The Jakarta Post
While we may feel saddened and angry over those who perished and were injured in the suicide bombings in Surabaya on Sunday and Monday, we must remember the grim memory of the riots in Jakarta and other cities 20 years ago.
On May 13 and 14, 1998, Jakarta was raging with lynch mobs and gang rapes targeting Chinese-Indonesians, as well as crowds of people looting grocery stores and shopping malls only to be burned alive, in a tragedy that preceded the historic regime change in the country. These acts of violence erupted a day after four Trisakti University students were shot dead during a campus rally demanding reform.
A joint fact-finding team sanctioned by then-president BJ Habibie reported 52 rape cases, more than 12 sexual violence cases and nearly 1,200 deaths, apart from the hundreds of buildings, shops and homes that were set ablaze during the chaos.
True, a number of Indonesian Armed Forces (ABRI) and police generals were replaced or dismissed and the government heeded some of the fact-finding team’s recommendations, such as establishing a national commission on protecting women and an institute for protecting witnesses and victims, as well as enacting a law against racial discrimination.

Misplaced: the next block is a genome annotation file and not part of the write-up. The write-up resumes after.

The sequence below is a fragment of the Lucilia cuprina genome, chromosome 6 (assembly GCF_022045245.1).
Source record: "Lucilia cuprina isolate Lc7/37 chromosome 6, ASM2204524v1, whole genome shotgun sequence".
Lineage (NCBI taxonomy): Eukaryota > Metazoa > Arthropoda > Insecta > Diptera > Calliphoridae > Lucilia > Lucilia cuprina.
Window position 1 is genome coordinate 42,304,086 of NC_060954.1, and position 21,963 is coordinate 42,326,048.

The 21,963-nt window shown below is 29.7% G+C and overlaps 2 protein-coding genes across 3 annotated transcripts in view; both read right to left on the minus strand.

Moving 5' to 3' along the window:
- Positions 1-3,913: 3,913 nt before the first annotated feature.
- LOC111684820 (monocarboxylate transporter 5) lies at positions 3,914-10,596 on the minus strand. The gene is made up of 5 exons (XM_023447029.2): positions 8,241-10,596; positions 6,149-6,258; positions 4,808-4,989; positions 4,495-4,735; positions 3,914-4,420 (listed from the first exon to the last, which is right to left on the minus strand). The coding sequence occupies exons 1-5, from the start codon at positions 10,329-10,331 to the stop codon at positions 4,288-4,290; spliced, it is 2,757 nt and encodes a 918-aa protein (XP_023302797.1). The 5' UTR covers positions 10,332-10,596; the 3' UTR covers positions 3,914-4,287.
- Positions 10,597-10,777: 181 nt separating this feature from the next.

But many questions remain unanswered today, even after five presidents pledged to settle the gross human rights violations that occurred during the May 1998 riots. Worse, there have been moves to spread fear over the recurrence of anti-Chinese ethnic violence ahead of the upcoming general election, against the relentless and as yet unmet demands for justice for the victims of May 1998.
It still remains unclear as to who ordered the security forces to shoot the students, and why they used live bullets. Equally strange is the fact that nobody has been held accountable for the large-scale unrest, despite findings that it was systematically planned and executed.
And 20 years on, the cries for justice have continued to fall on deaf ears, as is evident in the government’s silent response to the weekly rallies held every Thursday outside the State Palace since Jan. 18, 2007. Dozens of the grieving families of the victims of past human rights violations, including the May 1998 tragedy, have donned black for the afternoon rallies.
President Joko “Jokowi” Widodo may opt to follow in his predecessors’ footsteps, devoid of adequate and significant action. Such pragmatism appears the only choice available to him to retain power, just like the presidents before him.
The stakes today, however, are very high. Jokowi’s inaction will justify acts that deny the historical fact of the May 1998 riots and, worse, perpetuate the impunity that continues to disrespect human rights and enables the recurrence of crimes against humanity.
The late Nobel laureate Elie Wiesel, a Holocaust survivor, once expressed his curiosity as to why the louder that families called for justice over the atrocities their loved ones endured, the more society neglected them. The irony still rings true today, as we recall the moments during which our nation lost its sense of humanity.